How cybercriminals play the domain game

How cybercriminals play the domain game

Sponsored Conventional email security tools are losing the battle against phishing attacks. The cause? Instead of registering a handful of domains from which to conduct their phishing campaigns, many cybercriminals now buy them by the thousand. This approach makes it harder for traditional email protection tools to spot phishing emails among the ‘noise’. Thanks to bulk domain registration services, malicious spammers can tip the balance in their favour through sheer volume.


Domain blocklists have traditionally been one of the most important assets in the war against phishing and spam. If a domain is on a blocklist then there's a high probability that it has been used in a malicious campaign such as ransomware or credential phishing in the past. The exact process for blocklisting a domain is often opaque, but it's a gradual process involving a measurable reputation for each domain that changes over time.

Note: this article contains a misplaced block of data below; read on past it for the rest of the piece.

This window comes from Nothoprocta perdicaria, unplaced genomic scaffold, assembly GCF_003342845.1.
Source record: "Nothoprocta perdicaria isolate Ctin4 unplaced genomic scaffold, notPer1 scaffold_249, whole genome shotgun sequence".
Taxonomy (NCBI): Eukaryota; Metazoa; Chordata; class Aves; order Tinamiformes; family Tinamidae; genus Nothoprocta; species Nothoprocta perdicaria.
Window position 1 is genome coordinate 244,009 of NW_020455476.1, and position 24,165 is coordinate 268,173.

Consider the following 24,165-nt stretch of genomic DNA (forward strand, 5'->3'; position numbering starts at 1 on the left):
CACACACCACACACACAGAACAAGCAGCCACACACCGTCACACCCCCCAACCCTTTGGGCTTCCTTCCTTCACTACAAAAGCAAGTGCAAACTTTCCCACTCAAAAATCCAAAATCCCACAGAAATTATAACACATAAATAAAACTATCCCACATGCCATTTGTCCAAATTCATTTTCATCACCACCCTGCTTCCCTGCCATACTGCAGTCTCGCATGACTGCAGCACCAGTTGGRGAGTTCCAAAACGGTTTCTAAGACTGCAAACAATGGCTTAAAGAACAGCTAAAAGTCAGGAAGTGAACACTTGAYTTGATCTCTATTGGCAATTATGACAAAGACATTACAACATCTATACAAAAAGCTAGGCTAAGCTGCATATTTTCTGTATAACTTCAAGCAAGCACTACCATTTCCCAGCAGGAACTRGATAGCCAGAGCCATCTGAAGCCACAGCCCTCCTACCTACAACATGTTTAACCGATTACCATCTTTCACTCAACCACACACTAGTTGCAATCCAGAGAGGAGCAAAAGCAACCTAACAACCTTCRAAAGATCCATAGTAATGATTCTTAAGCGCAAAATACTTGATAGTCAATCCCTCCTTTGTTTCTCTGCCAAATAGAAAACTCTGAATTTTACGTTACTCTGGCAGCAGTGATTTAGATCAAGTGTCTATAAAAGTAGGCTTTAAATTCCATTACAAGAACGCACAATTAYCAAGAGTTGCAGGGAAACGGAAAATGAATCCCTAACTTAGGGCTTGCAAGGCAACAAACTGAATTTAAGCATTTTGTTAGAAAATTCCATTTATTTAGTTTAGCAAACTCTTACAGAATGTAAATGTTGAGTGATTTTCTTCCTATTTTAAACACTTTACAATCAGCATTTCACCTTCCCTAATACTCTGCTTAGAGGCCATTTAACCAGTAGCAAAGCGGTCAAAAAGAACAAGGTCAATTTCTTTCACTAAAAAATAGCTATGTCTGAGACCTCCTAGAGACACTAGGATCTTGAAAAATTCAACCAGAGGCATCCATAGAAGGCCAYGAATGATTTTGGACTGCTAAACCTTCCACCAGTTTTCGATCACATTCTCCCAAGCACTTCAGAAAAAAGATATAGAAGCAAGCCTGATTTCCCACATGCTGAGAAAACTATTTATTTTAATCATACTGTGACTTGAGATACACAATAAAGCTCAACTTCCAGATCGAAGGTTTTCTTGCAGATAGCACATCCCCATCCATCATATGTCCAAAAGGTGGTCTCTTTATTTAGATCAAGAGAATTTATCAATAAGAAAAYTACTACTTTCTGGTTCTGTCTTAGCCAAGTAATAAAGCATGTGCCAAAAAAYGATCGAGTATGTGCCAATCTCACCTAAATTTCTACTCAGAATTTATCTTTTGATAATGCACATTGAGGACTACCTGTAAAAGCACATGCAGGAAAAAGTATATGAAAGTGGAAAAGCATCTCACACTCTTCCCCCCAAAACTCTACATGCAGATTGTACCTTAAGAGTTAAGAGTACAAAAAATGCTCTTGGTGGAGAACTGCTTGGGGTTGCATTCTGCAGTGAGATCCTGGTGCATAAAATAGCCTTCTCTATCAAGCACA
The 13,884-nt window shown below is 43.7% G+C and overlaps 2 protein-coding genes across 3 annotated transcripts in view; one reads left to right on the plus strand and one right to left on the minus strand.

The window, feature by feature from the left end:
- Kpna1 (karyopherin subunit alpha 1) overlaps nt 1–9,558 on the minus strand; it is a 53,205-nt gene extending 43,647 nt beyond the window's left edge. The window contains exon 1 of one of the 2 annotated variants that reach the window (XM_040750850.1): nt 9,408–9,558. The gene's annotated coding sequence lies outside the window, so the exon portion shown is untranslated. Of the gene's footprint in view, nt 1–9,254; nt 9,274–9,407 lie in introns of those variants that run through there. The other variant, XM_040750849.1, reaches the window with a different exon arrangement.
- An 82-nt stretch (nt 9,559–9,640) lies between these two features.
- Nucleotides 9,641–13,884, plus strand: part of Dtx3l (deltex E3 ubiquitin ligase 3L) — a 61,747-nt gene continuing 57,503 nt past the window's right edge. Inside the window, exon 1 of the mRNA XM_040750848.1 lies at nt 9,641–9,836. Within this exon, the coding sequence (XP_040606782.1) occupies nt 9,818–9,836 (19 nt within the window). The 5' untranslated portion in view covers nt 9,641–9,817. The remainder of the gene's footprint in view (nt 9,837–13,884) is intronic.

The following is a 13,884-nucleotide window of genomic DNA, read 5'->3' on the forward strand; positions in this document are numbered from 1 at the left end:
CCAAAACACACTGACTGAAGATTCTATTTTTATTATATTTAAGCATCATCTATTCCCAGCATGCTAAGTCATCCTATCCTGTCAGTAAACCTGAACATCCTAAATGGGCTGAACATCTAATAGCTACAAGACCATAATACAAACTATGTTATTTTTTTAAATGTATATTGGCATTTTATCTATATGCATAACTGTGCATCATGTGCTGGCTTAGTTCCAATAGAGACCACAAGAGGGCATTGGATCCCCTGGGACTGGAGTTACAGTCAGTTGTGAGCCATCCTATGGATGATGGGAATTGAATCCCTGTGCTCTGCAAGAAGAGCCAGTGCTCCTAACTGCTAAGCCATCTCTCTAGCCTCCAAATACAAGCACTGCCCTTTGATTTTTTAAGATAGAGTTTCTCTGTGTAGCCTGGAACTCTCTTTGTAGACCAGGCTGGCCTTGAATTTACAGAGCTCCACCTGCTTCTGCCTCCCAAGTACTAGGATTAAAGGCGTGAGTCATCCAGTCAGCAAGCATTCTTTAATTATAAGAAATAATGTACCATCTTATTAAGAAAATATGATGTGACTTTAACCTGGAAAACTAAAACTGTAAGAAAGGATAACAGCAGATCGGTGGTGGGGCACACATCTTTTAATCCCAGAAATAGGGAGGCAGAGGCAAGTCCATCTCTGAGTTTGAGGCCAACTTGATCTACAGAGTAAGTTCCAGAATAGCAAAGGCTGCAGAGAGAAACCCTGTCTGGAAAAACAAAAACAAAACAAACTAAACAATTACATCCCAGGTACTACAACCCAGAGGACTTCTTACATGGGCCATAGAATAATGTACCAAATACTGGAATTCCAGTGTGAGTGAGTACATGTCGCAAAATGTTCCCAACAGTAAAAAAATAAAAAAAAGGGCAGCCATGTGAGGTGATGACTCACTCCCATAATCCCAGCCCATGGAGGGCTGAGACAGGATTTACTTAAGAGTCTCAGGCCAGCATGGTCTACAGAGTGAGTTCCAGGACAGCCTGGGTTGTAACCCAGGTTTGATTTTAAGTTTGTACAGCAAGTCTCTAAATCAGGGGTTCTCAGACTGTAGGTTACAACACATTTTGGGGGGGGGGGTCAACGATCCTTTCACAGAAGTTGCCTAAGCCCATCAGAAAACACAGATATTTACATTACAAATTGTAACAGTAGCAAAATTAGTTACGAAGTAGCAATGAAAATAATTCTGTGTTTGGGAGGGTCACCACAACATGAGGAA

Factors such as a domain's age, its links to particular IP addresses, and its known use in malicious emails will all affect its standing. Blocklist organisers research domains via reports of malicious campaigns, and also through honeypots that vacuum up and analyse malicious emails. There are many such blocklists. Spamhaus runs the domain blocklist (DBL). Other organizations like PhishTank, Stopbadware, the Anti-Phishing Working Group, and SURBL all list domains of ill repute.


So far, so good, but several developments have made it more difficult to build and use blocklists. One of these, bizarrely, was GDPR. It caused ICANN, the organisation responsible for governing domain registrars, to introduce a Temporary Specification ('temp spec' that redacted much of the data that would normally turn up in a WHOIS request. Researchers needed that data to help them research the bad actors behind malicious domains. That temp spec has since expired, but its ..